Fair Pay Hotline And Website
Also today, Good Jobs Nation is launching the first-ever national legal hotline – 1-844-PAY-FAIR – for federal contract workers to report law-breaking. Information is also available at goodjobsnation.org/payfair,
If you are a worker on a federal contract and you believe that are not receiving the pay and benefits owed to you under federal laws – like the Service Contract Act or the Davis Bacon Act – contact Good Jobs Legal Defense at 1-844-PAY-FAIR or click below.
This post originally appeared on ourfuture.org on October 25, 2016. Reprinted with Permission.
Dave Johnson has more than 20 years of technology industry experience. His earlier career included technical positions, including video game design at Atari and Imagic. He was a pioneer in design and development of productivity and educational applications of personal computers. More recently he helped co-found a company developing desktop systems to validate carbon trading in the US.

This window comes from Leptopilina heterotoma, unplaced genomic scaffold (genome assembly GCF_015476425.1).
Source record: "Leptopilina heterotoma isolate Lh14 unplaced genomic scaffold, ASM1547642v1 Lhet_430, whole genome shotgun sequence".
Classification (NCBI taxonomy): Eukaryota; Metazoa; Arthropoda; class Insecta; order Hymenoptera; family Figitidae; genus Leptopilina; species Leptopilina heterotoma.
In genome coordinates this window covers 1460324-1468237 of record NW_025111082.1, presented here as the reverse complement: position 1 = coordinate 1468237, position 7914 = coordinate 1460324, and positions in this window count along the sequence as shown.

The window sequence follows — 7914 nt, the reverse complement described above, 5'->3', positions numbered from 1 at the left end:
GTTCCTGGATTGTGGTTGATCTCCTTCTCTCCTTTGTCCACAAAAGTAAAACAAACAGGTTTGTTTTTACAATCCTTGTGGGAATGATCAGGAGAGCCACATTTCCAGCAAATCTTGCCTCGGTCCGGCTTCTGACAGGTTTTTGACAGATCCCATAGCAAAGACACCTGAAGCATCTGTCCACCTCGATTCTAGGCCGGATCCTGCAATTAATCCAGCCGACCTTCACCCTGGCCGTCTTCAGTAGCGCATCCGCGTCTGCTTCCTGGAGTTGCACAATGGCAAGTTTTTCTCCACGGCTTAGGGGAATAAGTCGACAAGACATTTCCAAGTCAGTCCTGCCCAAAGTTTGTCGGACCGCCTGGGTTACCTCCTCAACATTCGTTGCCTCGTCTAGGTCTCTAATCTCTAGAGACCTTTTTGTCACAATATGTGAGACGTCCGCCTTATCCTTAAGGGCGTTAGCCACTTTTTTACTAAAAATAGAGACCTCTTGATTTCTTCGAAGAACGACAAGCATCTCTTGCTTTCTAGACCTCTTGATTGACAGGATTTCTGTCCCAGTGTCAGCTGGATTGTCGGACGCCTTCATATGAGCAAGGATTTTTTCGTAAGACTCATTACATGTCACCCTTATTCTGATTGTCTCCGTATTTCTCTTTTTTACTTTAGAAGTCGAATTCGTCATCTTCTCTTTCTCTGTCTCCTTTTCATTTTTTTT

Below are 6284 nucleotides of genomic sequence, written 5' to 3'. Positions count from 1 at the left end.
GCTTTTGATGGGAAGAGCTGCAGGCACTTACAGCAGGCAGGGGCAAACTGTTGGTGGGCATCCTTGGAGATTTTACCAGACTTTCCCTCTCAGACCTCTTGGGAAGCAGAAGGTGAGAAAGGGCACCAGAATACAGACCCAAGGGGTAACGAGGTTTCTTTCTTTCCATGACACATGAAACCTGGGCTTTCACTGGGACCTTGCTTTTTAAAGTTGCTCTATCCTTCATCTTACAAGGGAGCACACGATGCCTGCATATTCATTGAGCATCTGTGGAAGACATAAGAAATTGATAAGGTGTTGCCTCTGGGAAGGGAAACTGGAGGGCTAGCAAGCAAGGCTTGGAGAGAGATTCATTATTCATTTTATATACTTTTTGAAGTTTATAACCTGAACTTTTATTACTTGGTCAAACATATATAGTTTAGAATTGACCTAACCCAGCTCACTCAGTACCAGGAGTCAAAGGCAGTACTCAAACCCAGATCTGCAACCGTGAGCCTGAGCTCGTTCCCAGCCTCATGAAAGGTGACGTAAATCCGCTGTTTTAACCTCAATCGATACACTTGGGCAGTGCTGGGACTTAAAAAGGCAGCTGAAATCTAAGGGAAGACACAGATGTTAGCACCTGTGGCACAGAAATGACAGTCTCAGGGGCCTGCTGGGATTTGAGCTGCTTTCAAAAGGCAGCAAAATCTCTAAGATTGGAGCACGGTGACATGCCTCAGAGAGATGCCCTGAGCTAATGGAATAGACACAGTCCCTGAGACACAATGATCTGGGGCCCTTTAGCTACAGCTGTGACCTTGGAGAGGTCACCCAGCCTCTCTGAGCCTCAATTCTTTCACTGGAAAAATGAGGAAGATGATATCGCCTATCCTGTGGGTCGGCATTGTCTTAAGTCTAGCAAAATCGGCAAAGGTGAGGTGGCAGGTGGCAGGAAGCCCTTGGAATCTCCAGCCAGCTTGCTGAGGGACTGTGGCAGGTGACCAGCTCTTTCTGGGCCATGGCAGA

Friday, October 7th, 2016
This past week, the SEC brought its first enforcement action ever to be based solely on retaliation against a whistleblower. On September 29, 2016, the SEC ordered International Game Technology (IGT) to pay a $500,000 penalty for terminating the employment of a whistleblower because he reported to senior management and the SEC that the company’s financial statements might be distorted. Though this is the second time the SEC has exercised its authority under the Dodd-Frank Act to redress whistleblower retaliation, it is the SEC’s first stand-alone retaliation case. The enforcement action underscores the high value the agency places on whistleblowers and indicates that the SEC Office of the Whistleblower will remain an aggressive advocate for whistleblowers under its new director, Jane Norberg.